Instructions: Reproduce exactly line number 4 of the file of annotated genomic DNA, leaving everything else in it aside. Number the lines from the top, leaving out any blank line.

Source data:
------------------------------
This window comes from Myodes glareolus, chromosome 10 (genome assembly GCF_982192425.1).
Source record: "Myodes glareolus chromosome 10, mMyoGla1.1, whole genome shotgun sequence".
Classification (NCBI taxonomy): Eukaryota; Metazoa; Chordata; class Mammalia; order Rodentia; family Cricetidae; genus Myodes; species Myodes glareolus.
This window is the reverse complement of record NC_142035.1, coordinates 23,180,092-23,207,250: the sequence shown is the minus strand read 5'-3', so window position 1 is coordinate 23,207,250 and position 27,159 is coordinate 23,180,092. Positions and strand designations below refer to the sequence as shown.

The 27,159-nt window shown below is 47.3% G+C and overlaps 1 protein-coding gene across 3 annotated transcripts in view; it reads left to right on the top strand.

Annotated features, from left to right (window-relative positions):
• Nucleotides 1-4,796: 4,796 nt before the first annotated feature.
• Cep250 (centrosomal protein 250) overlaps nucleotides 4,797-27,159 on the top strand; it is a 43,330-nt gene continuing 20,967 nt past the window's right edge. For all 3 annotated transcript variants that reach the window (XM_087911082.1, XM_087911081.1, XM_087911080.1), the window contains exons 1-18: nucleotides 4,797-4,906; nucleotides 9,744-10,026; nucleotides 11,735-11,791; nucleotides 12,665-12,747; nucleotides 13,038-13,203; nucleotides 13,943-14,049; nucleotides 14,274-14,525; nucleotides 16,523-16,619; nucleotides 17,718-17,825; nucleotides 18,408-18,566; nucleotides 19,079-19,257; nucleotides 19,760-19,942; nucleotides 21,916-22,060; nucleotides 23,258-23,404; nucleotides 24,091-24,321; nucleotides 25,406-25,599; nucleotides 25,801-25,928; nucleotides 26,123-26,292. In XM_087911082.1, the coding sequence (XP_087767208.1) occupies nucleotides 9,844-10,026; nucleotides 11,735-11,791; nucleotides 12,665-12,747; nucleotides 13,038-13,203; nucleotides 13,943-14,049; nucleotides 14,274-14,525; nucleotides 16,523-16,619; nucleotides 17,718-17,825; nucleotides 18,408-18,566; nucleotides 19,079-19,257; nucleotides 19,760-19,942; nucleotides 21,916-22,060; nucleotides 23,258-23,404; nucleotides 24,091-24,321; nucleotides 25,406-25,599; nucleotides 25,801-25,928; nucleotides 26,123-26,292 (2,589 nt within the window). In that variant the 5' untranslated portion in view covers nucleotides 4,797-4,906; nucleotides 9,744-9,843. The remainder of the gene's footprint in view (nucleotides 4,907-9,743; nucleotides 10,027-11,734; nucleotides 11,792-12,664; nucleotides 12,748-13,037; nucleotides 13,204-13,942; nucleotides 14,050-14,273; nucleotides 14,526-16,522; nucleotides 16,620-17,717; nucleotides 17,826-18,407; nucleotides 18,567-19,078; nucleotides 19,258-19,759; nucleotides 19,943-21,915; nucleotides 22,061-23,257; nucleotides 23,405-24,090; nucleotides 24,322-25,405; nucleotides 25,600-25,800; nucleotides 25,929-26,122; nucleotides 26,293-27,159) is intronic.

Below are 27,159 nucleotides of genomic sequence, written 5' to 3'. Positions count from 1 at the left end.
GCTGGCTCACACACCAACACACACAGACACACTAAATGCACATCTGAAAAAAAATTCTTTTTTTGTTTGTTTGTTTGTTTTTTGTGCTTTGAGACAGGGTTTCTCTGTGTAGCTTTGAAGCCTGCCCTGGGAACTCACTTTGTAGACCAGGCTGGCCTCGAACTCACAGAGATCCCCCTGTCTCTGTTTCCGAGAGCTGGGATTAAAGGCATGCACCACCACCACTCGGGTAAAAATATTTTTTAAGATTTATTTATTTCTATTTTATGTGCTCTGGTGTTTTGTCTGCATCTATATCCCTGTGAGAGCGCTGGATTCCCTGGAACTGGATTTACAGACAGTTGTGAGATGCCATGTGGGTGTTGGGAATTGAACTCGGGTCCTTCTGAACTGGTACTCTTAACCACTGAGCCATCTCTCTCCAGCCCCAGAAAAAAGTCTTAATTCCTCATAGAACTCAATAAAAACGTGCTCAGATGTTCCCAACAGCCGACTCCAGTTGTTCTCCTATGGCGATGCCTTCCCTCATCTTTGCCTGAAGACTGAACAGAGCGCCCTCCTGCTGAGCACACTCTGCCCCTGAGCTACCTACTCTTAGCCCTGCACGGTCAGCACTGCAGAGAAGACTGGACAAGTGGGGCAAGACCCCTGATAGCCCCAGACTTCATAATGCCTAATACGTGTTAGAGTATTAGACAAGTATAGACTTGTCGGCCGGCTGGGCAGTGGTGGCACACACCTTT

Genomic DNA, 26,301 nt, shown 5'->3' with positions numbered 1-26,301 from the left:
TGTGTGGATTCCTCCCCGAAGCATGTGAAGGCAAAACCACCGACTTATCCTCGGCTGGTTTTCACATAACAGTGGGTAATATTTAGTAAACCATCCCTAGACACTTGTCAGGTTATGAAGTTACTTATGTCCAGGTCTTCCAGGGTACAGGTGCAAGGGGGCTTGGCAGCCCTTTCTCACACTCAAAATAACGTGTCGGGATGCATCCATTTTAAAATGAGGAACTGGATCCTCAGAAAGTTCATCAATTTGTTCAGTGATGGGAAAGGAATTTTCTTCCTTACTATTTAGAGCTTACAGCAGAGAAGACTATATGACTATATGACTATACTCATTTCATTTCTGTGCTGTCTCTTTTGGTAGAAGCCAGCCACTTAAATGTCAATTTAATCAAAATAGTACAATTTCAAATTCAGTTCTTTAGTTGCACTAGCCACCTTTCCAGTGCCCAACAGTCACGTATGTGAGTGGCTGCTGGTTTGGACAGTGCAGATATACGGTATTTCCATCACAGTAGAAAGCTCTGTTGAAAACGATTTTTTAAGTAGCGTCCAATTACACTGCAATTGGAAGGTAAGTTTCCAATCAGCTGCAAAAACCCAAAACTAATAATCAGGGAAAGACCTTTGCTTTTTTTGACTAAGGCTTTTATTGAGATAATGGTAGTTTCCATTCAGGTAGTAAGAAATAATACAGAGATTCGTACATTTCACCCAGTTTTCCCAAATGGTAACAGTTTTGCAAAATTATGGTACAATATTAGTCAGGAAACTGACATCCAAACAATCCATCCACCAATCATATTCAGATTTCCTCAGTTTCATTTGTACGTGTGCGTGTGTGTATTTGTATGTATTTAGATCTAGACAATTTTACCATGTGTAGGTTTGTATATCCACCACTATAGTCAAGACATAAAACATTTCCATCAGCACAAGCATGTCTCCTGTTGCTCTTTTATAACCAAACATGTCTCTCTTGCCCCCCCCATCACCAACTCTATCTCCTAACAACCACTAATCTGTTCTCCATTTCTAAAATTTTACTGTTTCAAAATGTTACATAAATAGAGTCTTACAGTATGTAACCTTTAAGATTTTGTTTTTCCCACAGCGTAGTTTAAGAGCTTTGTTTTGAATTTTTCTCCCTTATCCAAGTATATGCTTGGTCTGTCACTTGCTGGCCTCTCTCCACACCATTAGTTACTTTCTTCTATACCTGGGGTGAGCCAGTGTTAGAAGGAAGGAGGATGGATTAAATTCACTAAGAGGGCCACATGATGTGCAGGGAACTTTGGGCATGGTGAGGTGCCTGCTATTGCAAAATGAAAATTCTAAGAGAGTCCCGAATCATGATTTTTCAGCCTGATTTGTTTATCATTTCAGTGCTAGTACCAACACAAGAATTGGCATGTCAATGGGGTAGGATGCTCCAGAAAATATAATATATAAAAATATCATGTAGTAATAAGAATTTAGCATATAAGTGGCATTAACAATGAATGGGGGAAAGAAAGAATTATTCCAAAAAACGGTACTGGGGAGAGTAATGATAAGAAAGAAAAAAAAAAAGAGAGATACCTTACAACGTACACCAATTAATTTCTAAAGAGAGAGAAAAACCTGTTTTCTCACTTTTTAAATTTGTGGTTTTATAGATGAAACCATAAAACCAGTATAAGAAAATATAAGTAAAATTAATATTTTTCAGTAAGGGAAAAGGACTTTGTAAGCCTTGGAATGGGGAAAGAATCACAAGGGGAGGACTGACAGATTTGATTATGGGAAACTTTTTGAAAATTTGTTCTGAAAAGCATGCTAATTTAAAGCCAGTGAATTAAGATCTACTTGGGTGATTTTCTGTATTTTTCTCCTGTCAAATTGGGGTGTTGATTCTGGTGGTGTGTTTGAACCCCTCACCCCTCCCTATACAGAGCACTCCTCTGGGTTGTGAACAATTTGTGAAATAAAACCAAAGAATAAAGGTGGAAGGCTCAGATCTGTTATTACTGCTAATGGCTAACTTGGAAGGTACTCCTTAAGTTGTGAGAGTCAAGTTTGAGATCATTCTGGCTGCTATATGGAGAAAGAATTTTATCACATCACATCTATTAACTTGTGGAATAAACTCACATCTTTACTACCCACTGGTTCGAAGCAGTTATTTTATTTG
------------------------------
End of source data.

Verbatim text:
This window is the reverse complement of record NC_142035.1, coordinates 23,180,092-23,207,250: the sequence shown is the minus strand read 5'-3', so window position 1 is coordinate 23,207,250 and position 27,159 is coordinate 23,180,092. Positions and strand designations below refer to the sequence as shown.